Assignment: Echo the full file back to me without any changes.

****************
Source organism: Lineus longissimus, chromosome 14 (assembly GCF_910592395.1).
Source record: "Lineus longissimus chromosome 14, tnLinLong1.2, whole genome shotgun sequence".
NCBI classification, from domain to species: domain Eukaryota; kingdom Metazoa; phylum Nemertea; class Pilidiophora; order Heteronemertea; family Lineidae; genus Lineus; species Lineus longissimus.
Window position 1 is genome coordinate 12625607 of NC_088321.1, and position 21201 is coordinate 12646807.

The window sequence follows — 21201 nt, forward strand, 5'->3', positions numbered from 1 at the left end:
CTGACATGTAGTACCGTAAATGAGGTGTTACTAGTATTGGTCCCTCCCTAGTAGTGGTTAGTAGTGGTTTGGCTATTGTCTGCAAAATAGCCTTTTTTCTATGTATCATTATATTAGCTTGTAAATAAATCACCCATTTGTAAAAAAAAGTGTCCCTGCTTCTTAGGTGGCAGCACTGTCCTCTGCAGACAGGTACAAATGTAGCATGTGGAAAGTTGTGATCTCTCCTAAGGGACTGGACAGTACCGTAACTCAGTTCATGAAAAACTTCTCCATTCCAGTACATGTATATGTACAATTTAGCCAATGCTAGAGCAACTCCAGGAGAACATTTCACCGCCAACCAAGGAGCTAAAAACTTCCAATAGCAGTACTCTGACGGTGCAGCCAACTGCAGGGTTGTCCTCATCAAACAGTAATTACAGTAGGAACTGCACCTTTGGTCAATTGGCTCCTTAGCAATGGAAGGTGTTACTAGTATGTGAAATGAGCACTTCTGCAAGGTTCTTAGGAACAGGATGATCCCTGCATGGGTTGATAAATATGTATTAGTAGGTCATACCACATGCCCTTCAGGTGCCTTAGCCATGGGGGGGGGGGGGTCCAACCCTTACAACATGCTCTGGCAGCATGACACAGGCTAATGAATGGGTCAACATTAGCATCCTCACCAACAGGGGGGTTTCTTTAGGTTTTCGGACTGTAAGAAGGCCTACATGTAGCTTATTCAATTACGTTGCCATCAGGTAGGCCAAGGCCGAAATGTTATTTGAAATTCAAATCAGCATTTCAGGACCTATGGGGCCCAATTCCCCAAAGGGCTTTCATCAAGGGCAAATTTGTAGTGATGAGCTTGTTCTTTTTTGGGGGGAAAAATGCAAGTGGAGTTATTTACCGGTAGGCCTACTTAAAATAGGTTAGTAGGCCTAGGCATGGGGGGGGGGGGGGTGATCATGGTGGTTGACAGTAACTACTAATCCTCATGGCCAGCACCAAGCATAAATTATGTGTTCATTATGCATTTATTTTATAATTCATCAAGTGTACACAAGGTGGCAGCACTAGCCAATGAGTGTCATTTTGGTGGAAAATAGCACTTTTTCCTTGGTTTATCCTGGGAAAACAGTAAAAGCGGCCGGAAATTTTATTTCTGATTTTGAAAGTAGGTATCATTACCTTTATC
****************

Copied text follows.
Source organism: Lineus longissimus, chromosome 14 (assembly GCF_910592395.1).
Source record: "Lineus longissimus chromosome 14, tnLinLong1.2, whole genome shotgun sequence".
NCBI classification, from domain to species: domain Eukaryota; kingdom Metazoa; phylum Nemertea; class Pilidiophora; order Heteronemertea; family Lineidae; genus Lineus; species Lineus longissimus.
Window position 1 is genome coordinate 12625607 of NC_088321.1, and position 21201 is coordinate 12646807.

The window sequence follows — 21201 nt, forward strand, 5'->3', positions numbered from 1 at the left end:
CTGACATGTAGTACCGTAAATGAGGTGTTACTAGTATTGGTCCCTCCCTAGTAGTGGTTAGTAGTGGTTTGGCTATTGTCTGCAAAATAGCCTTTTTTCTATGTATCATTATATTAGCTTGTAAATAAATCACCCATTTGTAAAAAAAAGTGTCCCTGCTTCTTAGGTGGCAGCACTGTCCTCTGCAGACAGGTACAAATGTAGCATGTGGAAAGTTGTGATCTCTCCTAAGGGACTGGACAGTACCGTAACTCAGTTCATGAAAAACTTCTCCATTCCAGTACATGTATATGTACAATTTAGCCAATGCTAGAGCAACTCCAGGAGAACATTTCACCGCCAACCAAGGAGCTAAAAACTTCCAATAGCAGTACTCTGACGGTGCAGCCAACTGCAGGGTTGTCCTCATCAAACAGTAATTACAGTAGGAACTGCACCTTTGGTCAATTGGCTCCTTAGCAATGGAAGGTGTTACTAGTATGTGAAATGAGCACTTCTGCAAGGTTCTTAGGAACAGGATGATCCCTGCATGGGTTGATAAATATGTATTAGTAGGTCATACCACATGCCCTTCAGGTGCCTTAGCCATGGGGGGGGGGGGGTCCAACCCTTACAACATGCTCTGGCAGCATGACACAGGCTAATGAATGGGTCAACATTAGCATCCTCACCAACAGGGGGGTTTCTTTAGGTTTTCGGACTGTAAGAAGGCCTACATGTAGCTTATTCAATTACGTTGCCATCAGGTAGGCCAAGGCCGAAATGTTATTTGAAATTCAAATCAGCATTTCAGGACCTATGGGGCCCAATTCCCCAAAGGGCTTTCATCAAGGGCAAATTTGTAGTGATGAGCTTGTTCTTTTTTGGGGGGAAAAATGCAAGTGGAGTTATTTACCGGTAGGCCTACTTAAAATAGGTTAGTAGGCCTAGGCATGGGGGGGGGGGGGGTGATCATGGTGGTTGACAGTAACTACTAATCCTCATGGCCAGCACCAAGCATAAATTATGTGTTCATTATGCATTTATTTTATAATTCATCAAGTGTACACAAGGTGGCAGCACTAGCCAATGAGTGTCATTTTGGTGGAAAATAGCACTTTTTCCTTGGTTTATCCTGGGAAAACAGTAAAAGCGGCCGGAAATTTTATTTCTGATTTTGAAAGTAGGTATCATTACCTTTATC